St. Louis Web Design Company | Websites in St. Louis, Missouri | Trustdyx
If you are looking for a St. Louis website design firm, look no further than Trustdyx. We've developed hundreds of professional website and marketing solutions for businesses in and around Montgomery and beyond. Our team knows that it takes to develop great looking websites which function well and get found online.
St Louis Website Design
Learn why hundreds of businesses Trust Trustdyx.
Trustdyx is an innovative, U.S.-based website developer, proud to serve the entire St. Louis region with blazing fast, beautiful and affordable websites. Our in-house programmers and web designers have led businesses across the nation to great success; we take great pride in being a leading St. Louis web design company.
No matter what industry you’re in, Trustdyx can work directly with you to build a solution for your needs. Your new website will get your St. Louis-based business the attention it deserves.
Your new Trustdyx website is built from the ground-up to be:
- search engine optimized (SEO)
- blazing fast
- stunningly designed
- extremely user-friendly
We start the website development process by having an open conversation about your website goals. We’ll show you previous client websites as examples and offer suggestions on how your website can be built within your budget and timeframe. Unlike other St. Louis website design firms, we spend time getting to know you so we can provide the best solution, rather than making your website fit a pre-determined agenda.
No matter how large your company or website design project, we have the testimonials and portfolio to prove we can handle it. When you work with Trustdyx, you’ll be working with one of the most trusted website design firms in the industry.
Contact us today to learn more about what Trustdyx can do for your St. Louis company. Our highly trained web development experts are standing by and we look forward to working with you.
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St. Louis , making it the largest metropolitan area in Missouri and the 19th-largest in the United States. Nine of the ten Fortune 500 companies based in Missouri are located within the St. Louis metropolitan area.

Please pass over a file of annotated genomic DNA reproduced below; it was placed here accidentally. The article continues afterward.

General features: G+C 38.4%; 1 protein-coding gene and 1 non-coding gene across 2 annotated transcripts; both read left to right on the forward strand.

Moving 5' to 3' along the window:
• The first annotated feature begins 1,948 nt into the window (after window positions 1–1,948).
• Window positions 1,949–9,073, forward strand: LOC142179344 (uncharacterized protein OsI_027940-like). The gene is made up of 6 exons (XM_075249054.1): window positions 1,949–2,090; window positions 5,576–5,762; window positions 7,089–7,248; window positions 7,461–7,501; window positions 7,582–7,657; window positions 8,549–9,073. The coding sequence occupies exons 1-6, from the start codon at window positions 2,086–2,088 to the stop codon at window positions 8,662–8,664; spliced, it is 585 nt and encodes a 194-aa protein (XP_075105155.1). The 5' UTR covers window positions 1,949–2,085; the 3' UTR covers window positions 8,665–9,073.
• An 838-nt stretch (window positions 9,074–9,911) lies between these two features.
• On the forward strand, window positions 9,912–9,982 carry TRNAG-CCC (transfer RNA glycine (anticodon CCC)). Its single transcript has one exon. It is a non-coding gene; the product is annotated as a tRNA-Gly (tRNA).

Prior to European settlement, the area was a major regional center of Native American Mississippian culture. The city of St. Louis was founded in 1764 by French fur traders Pierre Laclède and Auguste Chouteau, and named after Louis IX of France. In 1764, following France's defeat in the Seven Years' War, the area was ceded to Spain and retroceded back to France in 1800. In 1803, the United States acquired the territory as part of the Louisiana Purchase. During the 19th century, St. Louis developed as a major port on the Mississippi River. In the 1870 Census, St. Louis was ranked as the 4th-largest city in the United States. It separated from St. Louis County in 1877, becoming an independent city and limiting its own political boundaries. In 1904, it hosted the Louisiana Purchase Exposition and the Summer Olympics.
The economy of metropoltian St. Louis relies on service, manufacturing, trade, transportation of goods, and tourism. Its metro area is home to major corporations, including Anheuser-Busch, Express Scripts, Centene, Boeing Defense, Emerson, Energizer, Panera, Enterprise, Peabody Energy, Ameren, Post Holdings, Monsanto, Scottrade, Edward Jones, Go Jet, Purina and Sigma-Aldrich. This city has also become known for its growing medical, pharmaceutical and research presence. St. Louis has 2 professional sports teams: the St. Louis Cardinals of Major League Baseball and the St. Louis Blues of the National Hockey League. The city is commonly identified with the 630-foot tall Gateway Arch in Downtown St. Louis.
St. Louis grew slowly until the American Civil War, when industrialization and immigration sparked a boom. Mid-19th century immigrants included many Irish and Germans; later there were immigrants from southern and eastern Europe. In the early 20th century, African American and white migrants came from the South; the former as part of the Great Migration out of rural areas of the Deep South. Many came from Mississippi and Arkansas.Source: Wikipedia